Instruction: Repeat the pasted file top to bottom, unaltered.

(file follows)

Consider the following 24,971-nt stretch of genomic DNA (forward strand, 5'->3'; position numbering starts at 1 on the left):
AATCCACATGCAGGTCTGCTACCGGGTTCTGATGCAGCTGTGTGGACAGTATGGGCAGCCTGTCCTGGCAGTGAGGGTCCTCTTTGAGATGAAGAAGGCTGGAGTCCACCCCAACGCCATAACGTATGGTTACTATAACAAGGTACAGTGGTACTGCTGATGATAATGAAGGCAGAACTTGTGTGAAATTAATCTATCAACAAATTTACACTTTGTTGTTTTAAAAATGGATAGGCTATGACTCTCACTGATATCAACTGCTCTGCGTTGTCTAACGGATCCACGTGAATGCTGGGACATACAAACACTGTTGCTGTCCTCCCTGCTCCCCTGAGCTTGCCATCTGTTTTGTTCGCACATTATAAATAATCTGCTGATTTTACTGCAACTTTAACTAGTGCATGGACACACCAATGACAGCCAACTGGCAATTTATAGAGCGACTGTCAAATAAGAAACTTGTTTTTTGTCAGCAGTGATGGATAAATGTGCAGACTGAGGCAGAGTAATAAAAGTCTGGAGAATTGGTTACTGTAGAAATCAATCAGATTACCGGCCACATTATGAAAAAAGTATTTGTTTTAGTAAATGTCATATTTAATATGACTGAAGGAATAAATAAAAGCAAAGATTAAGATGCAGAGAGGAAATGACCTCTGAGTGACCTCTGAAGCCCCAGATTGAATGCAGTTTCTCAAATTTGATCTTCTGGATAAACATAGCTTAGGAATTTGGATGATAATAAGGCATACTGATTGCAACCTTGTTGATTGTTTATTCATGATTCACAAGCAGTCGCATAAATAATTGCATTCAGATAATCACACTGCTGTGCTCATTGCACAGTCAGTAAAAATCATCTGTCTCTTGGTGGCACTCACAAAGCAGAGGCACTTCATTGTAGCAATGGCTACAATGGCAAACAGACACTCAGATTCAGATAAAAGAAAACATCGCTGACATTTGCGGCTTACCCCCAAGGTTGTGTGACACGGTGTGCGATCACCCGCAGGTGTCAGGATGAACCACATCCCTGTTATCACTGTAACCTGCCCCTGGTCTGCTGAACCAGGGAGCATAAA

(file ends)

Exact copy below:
Consider the following 24,971-nt stretch of genomic DNA (forward strand, 5'->3'; position numbering starts at 1 on the left):
AATCCACATGCAGGTCTGCTACCGGGTTCTGATGCAGCTGTGTGGACAGTATGGGCAGCCTGTCCTGGCAGTGAGGGTCCTCTTTGAGATGAAGAAGGCTGGAGTCCACCCCAACGCCATAACGTATGGTTACTATAACAAGGTACAGTGGTACTGCTGATGATAATGAAGGCAGAACTTGTGTGAAATTAATCTATCAACAAATTTACACTTTGTTGTTTTAAAAATGGATAGGCTATGACTCTCACTGATATCAACTGCTCTGCGTTGTCTAACGGATCCACGTGAATGCTGGGACATACAAACACTGTTGCTGTCCTCCCTGCTCCCCTGAGCTTGCCATCTGTTTTGTTCGCACATTATAAATAATCTGCTGATTTTACTGCAACTTTAACTAGTGCATGGACACACCAATGACAGCCAACTGGCAATTTATAGAGCGACTGTCAAATAAGAAACTTGTTTTTTGTCAGCAGTGATGGATAAATGTGCAGACTGAGGCAGAGTAATAAAAGTCTGGAGAATTGGTTACTGTAGAAATCAATCAGATTACCGGCCACATTATGAAAAAAGTATTTGTTTTAGTAAATGTCATATTTAATATGACTGAAGGAATAAATAAAAGCAAAGATTAAGATGCAGAGAGGAAATGACCTCTGAGTGACCTCTGAAGCCCCAGATTGAATGCAGTTTCTCAAATTTGATCTTCTGGATAAACATAGCTTAGGAATTTGGATGATAATAAGGCATACTGATTGCAACCTTGTTGATTGTTTATTCATGATTCACAAGCAGTCGCATAAATAATTGCATTCAGATAATCACACTGCTGTGCTCATTGCACAGTCAGTAAAAATCATCTGTCTCTTGGTGGCACTCACAAAGCAGAGGCACTTCATTGTAGCAATGGCTACAATGGCAAACAGACACTCAGATTCAGATAAAAGAAAACATCGCTGACATTTGCGGCTTACCCCCAAGGTTGTGTGACACGGTGTGCGATCACCCGCAGGTGTCAGGATGAACCACATCCCTGTTATCACTGTAACCTGCCCCTGGTCTGCTGAACCAGGGAGCATAAA